Will Bitcoin’s record valuation incentivise ransomware attacks?

Ransomware attacks are increasingly demanding the ransom be paid back via Bitcoin, the cryptographic digital currency based on Blockchain distributed ledger technology.

This is because the cryptocurrency offers discretion. It offers a secure, often untraceable, method of making and receiving payments – a perfect currency for those hackers who want their financial activities to remain hidden.

The popularity of Bitcoin has grown significantly in recent years, hitting a peak in recent weeks of $1,300 per coin. This does not correlate directly to the rise of ransomware.
“There are multiple influences on bitcoin’s price fluctuation,” said Aaron Higbee, CTO at PhishMe.

>See also: Has ransomware exploded because of bitcoin?

“The biggest moves can usually be tied to government regulations or policy changes like India’s aggressive change to get cash declared and in banks. Some fans of cryptocurrency only see long term viability if people start transacting it for normal goods or services. This shakes the stigma that it’s only used on the underground for illicit goods.”

Instead, ransomware attackers have switched to using the digital currency for their payment activities.

Before they used PO boxes, which were traceable. They then moved to online payments using Western Union or PayPal, but these systems are still tied to banks, giving the authorities an opportunity to trace the the cybercriminals. So, they turned to the already popular cryptocurrency. Anonymity is the key.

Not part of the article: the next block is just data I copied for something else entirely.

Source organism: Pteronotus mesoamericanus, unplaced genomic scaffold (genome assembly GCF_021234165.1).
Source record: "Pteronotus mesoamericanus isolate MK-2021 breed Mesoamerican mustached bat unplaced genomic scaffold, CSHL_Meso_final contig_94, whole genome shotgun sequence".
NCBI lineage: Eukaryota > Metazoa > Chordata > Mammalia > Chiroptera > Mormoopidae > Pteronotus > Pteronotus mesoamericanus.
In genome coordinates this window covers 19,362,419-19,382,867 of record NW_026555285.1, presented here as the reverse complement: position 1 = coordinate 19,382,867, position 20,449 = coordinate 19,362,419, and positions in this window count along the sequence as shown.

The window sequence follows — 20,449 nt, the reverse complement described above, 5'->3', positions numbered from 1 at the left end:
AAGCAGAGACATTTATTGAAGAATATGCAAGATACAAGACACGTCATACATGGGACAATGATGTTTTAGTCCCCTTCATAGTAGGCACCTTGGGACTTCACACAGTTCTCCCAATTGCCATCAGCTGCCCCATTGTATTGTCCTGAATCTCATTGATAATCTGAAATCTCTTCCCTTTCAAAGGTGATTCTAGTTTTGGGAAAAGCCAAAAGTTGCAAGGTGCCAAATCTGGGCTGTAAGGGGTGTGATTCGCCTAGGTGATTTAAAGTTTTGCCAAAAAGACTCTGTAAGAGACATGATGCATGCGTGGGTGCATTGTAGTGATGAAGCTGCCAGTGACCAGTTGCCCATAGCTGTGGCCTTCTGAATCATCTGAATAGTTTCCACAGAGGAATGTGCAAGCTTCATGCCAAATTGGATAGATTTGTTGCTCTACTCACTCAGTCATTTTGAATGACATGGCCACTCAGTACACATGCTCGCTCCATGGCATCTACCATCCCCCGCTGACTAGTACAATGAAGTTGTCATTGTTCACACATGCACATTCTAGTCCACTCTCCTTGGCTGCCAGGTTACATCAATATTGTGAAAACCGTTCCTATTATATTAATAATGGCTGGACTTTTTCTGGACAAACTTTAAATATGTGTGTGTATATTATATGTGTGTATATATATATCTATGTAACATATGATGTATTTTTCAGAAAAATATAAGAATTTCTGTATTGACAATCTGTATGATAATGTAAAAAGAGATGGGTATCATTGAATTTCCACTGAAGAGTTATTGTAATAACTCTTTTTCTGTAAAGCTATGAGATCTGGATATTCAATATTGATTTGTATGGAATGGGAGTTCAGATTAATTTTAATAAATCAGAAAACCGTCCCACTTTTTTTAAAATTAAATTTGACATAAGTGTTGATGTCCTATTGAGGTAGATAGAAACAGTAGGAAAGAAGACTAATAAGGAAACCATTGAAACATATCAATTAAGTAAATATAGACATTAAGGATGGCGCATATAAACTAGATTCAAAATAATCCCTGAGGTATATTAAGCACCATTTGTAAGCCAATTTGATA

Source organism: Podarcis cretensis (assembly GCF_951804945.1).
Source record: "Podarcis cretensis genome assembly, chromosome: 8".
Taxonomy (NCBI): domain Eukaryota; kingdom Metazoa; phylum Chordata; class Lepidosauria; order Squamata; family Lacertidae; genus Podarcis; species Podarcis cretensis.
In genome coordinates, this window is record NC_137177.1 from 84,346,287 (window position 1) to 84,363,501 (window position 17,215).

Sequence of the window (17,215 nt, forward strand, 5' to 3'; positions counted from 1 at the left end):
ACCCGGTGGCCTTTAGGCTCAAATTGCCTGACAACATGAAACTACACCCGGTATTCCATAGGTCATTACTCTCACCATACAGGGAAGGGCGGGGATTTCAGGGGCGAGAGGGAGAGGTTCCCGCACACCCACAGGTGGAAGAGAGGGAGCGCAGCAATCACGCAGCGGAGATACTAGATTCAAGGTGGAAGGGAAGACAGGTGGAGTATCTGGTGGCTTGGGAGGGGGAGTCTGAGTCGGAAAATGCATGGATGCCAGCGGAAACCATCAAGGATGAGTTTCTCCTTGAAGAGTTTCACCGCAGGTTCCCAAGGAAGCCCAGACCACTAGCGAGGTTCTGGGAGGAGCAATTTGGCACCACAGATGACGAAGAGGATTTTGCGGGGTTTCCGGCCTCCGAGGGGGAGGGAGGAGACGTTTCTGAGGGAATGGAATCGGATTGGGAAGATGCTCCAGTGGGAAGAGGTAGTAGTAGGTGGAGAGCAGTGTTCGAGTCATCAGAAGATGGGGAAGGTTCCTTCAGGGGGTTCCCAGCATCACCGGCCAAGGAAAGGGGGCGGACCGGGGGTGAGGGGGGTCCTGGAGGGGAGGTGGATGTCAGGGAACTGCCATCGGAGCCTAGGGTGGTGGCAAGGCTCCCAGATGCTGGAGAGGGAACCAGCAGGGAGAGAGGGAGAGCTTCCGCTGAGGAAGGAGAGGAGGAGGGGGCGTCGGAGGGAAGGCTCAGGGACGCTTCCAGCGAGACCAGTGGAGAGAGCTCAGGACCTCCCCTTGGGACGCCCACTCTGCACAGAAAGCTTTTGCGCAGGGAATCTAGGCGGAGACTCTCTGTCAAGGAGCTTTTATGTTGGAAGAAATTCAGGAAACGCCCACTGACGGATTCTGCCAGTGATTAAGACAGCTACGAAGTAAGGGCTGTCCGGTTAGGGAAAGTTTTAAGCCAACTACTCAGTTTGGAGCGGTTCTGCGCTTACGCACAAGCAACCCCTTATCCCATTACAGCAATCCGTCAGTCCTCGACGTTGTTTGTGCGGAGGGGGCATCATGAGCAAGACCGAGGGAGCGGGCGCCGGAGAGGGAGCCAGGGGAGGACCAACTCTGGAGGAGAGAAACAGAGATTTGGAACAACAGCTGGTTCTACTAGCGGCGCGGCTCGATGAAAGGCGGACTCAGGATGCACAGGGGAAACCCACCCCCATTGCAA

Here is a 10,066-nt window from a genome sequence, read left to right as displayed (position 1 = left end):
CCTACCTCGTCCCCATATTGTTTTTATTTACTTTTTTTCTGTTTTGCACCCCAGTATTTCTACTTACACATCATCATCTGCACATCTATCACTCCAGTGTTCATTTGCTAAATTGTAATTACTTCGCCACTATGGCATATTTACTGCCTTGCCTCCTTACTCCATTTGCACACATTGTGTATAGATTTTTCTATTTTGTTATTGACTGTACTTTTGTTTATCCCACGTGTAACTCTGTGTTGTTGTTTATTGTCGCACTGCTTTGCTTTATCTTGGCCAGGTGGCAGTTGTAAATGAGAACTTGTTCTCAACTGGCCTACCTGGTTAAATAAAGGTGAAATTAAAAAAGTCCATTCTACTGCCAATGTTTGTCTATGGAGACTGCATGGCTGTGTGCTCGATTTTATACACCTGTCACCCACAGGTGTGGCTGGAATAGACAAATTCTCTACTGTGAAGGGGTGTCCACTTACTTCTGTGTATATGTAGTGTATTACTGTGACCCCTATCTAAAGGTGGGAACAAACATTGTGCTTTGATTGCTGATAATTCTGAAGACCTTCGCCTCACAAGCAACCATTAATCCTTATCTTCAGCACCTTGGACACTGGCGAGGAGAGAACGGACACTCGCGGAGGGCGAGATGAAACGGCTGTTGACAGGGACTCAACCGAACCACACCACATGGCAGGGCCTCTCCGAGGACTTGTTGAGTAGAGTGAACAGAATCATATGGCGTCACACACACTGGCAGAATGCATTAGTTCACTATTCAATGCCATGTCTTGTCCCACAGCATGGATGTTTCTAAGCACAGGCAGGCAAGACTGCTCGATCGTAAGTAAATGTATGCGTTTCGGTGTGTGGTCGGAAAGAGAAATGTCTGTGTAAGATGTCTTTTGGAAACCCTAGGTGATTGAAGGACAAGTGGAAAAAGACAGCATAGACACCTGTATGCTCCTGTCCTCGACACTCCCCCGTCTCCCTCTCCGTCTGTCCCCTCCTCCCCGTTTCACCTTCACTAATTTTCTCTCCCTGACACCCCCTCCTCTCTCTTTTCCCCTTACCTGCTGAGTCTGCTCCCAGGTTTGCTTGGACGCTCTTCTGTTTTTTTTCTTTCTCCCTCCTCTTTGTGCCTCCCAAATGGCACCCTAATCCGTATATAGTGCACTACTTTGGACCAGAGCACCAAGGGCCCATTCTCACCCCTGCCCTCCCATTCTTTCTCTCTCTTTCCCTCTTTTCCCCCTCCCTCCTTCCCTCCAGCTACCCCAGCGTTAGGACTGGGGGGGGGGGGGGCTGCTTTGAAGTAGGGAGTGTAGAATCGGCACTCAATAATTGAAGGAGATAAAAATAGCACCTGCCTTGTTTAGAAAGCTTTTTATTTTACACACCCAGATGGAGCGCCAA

“While it’s difficult to tie bitcoin price swings to any one event, one thing for sure, bitcoin transactions are on the rise due to the increasing victim count of those who’ve had their computers infected via phishing emails delivering ransomware,” suggested Higbee.

>See also: Emerging from bitcoin’s shadow: The rise of blockchain

He believes Bitcoin’s record valuation will incentivise ransomware attacks. “Cyber criminals are not price adjusting their ransomware phishing emails. Depending on the ransomware family and affiliate, the typical ransom request has been either .5 or 1 btc. This means that a year ago today, you would be paying $225-$450 to decrypt a single computer. Today you are paying $650-$1320.”

“I’m sure this isn’t lost on the ransomware phishing cybercriminals. While malicious actors are celebrating the price increase, folks like the Gemini Capital Winklevoss twins are biting their nails since they need cryptocurrency to have legitimate uses if the SEC will ever overturn their ETF rejection. Cybercriminals getting rich on phishing isn’t helping their case.”

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Nick Ismail

Nick Ismail is a former editor for Information Age (from 2018 to 2022) before moving on to become Global Head of Brand Journalism at HCLTech. He has a particular interest in smart technologies, AI and...

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